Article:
Royal Arch Masonry - Development of The Royal Arch Degrees

Development of The Royal Arch Degrees

The actual founding of Royal Arch Masonry is unknown. Until 1797, Lodges performed the Chapter degrees, as well as some others that are now more familiarly part of the Knights Templar degrees, such as Order of the Red Cross and the Knights Templar degree.

The Royal Arch degree's earliest, undisputed appearance is in Ireland and it was Irish Freemasons, and the Antients Grand Lodge in England, who championed it. According to Lodge No. 21’s records, the “Royal Arch” was carried in a procession by “two excellent Masons” through Youghal, Ireland, on December 27, 1743. Similarly, in Fifield Dassigny’s “A serious and impartial enquiry into the cause of the present decay of Free-masonry in the Kingdom of Ireland,” published in Dublin in 1744, it is recorded that: …a certain propagator of a false system some few years ago in this city who imposed upon several very worthy men under a pretense of being Master of the Royal Arch, which he asserted he had brought with him from the city of York; and that the beauties of the Craft did principally consist in the knowledge of this valuable piece of Masonry. However he carried on this scheme for several months and many of the learned and wise were his followers, till at length his fallacious art was discovered by a Brother of probity and wisdom, who had some small space before attained that excellent part of Masonry in London and plainly proved that his doctrine was false. The Royal Arch proved very popular. In 1749, the Grand Lodge of Ireland issued warrants to Lodges 190 and 198 to establish “Royal Arch Lodges”. To this day, Royal Arch chapters (as these lodges were later renamed) are attached to, though worked separately from, Irish Craft lodges. - ref A Short History of the Grand Lodge of Ireland by Br. Robert C. Blackburn

In America, Fredericksburg Lodge in Virginia lists a conferral of the Royal Arch degree on December 22, 1753. There are Chapters noted as giving certain degrees as far back as 1769 in Massachusetts (St. Andrew's Royal Arch Chapter, Boston, MA, then known as Royall Arch Lodge), where the first Knights Templar degree was also conferred. Through a report compiled by the Committee on History and Research appointed by the Grand Chapter of Massachusetts in 1953 and 1954, it was found that St. Andrew's Royal Arch Chapter was the oldest constituted Chapter in the Western Hemisphere, having been officially constituted April 9, 1769, though the records implied that the Chapter had been working prior to that date, and perhaps as early as 1762. The report also states that it is unknown whether the Fredericksburg lodge in Virginia conferred only the Royal Arch degree or the entire series of degrees.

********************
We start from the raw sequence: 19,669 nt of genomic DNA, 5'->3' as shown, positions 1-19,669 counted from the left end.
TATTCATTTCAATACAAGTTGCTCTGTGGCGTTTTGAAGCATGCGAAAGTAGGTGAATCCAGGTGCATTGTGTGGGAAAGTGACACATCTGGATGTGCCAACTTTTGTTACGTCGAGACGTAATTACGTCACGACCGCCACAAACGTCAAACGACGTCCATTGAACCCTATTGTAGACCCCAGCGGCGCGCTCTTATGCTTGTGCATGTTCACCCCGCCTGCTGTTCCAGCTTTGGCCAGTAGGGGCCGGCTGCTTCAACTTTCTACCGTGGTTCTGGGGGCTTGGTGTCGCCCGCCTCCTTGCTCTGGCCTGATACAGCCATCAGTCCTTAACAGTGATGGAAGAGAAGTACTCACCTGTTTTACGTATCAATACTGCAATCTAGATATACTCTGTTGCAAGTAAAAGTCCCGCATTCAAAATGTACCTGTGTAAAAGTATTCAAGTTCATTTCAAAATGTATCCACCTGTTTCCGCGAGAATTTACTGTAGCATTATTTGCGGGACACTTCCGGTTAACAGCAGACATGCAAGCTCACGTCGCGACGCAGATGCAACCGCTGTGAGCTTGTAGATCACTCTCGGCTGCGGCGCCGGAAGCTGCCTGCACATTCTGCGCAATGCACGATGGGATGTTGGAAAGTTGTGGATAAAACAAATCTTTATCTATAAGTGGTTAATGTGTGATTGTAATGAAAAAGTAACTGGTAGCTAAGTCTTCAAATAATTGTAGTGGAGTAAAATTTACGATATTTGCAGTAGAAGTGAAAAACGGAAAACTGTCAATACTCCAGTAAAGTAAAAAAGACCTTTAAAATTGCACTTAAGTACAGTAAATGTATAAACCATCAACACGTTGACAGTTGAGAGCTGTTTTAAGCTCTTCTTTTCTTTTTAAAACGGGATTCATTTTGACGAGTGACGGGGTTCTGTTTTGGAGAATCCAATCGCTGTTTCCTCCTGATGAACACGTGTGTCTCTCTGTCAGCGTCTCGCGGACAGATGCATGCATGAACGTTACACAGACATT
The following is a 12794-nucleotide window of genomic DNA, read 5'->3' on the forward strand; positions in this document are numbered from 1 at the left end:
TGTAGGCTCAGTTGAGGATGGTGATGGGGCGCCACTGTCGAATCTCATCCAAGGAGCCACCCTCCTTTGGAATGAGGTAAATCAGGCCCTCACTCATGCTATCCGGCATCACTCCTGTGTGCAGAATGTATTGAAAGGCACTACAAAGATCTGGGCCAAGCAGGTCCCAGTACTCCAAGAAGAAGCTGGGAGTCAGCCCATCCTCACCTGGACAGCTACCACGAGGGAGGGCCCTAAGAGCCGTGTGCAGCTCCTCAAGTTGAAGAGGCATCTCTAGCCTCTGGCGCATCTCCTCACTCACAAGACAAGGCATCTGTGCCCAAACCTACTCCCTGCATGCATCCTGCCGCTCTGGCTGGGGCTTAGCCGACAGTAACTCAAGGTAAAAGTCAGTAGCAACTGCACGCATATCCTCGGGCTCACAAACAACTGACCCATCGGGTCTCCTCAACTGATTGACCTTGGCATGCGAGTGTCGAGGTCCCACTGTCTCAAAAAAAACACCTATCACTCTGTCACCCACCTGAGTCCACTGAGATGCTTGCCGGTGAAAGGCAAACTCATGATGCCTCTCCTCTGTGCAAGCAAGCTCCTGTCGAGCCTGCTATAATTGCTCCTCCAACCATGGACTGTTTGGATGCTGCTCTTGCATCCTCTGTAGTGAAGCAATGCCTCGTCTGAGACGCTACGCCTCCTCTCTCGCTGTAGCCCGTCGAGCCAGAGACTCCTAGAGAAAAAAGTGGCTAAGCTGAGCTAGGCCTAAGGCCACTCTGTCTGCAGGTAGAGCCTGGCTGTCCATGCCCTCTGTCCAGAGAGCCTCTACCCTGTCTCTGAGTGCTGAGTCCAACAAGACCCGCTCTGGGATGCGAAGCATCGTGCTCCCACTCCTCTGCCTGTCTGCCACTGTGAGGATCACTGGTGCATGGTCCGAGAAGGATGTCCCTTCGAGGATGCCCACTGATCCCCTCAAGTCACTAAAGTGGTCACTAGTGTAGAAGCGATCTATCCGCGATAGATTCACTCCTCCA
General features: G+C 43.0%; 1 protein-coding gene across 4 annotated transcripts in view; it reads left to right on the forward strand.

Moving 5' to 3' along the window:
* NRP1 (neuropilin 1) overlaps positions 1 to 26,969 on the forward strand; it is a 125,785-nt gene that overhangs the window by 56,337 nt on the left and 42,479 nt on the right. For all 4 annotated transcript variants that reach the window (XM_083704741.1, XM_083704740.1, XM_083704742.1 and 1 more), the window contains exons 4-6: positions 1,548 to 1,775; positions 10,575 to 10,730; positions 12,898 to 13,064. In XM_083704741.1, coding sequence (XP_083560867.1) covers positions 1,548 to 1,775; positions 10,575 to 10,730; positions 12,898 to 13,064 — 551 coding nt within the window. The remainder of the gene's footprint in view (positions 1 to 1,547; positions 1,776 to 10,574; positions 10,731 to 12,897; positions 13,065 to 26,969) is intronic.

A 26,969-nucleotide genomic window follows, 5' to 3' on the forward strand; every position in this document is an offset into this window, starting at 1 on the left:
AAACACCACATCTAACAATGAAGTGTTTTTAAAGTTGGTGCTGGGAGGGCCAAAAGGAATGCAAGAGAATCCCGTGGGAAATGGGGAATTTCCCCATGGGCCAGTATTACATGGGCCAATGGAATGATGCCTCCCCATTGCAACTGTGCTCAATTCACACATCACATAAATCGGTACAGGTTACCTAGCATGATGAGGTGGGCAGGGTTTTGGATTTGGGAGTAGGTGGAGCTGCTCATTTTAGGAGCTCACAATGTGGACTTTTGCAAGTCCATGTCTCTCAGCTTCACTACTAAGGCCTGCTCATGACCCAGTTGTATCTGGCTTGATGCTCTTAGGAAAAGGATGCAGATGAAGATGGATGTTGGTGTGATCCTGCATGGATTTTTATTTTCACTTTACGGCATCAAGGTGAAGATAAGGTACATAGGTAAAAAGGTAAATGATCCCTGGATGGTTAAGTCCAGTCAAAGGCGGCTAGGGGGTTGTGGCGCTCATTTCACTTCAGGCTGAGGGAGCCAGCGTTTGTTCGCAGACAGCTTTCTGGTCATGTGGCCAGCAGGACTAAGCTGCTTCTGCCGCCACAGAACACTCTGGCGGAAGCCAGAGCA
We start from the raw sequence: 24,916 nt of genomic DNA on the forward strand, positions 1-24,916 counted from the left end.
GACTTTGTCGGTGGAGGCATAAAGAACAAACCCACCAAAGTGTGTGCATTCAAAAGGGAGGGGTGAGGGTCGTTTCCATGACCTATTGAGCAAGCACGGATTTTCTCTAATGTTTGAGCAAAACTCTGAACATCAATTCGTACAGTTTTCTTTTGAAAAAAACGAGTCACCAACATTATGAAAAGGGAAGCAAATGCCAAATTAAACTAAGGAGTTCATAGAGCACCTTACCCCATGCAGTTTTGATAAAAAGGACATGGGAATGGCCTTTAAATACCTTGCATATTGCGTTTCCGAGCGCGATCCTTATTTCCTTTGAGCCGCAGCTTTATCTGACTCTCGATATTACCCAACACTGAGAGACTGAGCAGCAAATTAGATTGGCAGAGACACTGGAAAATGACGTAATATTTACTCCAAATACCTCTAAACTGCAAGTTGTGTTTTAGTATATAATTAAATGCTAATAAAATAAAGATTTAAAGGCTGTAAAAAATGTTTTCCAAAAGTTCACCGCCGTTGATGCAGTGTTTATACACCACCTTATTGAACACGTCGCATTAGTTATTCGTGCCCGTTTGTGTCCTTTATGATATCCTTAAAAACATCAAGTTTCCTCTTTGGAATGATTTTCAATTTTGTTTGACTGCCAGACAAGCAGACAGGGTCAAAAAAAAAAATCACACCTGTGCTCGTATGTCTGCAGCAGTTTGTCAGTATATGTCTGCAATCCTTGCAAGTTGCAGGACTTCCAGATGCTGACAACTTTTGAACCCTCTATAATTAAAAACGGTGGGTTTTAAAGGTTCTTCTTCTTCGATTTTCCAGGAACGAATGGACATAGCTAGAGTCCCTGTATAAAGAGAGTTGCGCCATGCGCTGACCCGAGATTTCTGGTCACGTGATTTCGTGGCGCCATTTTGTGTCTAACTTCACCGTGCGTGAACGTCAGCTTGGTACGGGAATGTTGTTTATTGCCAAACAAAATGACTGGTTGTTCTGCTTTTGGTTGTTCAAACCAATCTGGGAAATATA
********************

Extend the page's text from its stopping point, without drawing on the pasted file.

The April 30, 1793 minutes of St. Andrew's Royal Arch Chapter state that the so-called Excellent degree may have become the Past Master Degree, and that a similar degree by that name was conferred in 1790 by King Cyrus Chapter in Newburyport, MA. There was also a "Super Excellent" degree that simply disappeared from the St. Andrew's minutes after December 21, 1797, and it was postulated that it may have become the Most Excellent Master degree, first noted in the same minutes on February 21, 1798.

The Past Master Degree was already in existence by 1797, and appears in a few monitors of the era: it is one of the four degrees in the Webb Monitor (1797) and appears in Jeremy Cross' monitor in 1826.

The Most Excellent Master Degree is considered American in origin, although it has been postulated by Denslow and Turnbull that it was merely a rearrangement of preexisting material. They state that the first mention of it by name is when it was conferred on William S. Davis on August 28, 1769 in St. Andrew's Royal Arch Lodge, and that the degrees came from lodges originating from the Irish Constitution. Similarities between this degree and material in the 19° in the Early Grand Rite of Scotland are also enumerated upon, and they conclude that the degree is from that Rite.

As for the Royal Arch Degree, Turnbull and Denslow contend that "It is the most widely known and talked about degree in the Masonic system" because it had been part of the third degree until the formation of the United Grand Lodge of England. However, its age can only be guessed at, and the first working of it was at the aforementioned Fredericksburg, Virginia. Denslow and Turnbull also quote earlier Masonic historian Robert Freke Gould's assertion from documentation that the Royal Arch existed in Youghal (in County Cork, Ireland), some time prior to 1743. Dr. Fifield D'Assigny also wrote of it in Ireland in 1744.

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Other articles related to "development of the royal arch degrees, royal, royal arch degree, degree":

Development of The Royal Arch Degrees - Royal Arch Masonry in Canada
... Royal Arch Masonry in Canada, differs slightly from that explained above from an American perspective ... However it should be noted that recent changes to the Holy Royal Arch Degree in the UK, did not necessarily occur in Canada ... In most Chapters in Canada the Past Master degree is not worked, there are only a few exceptions ...

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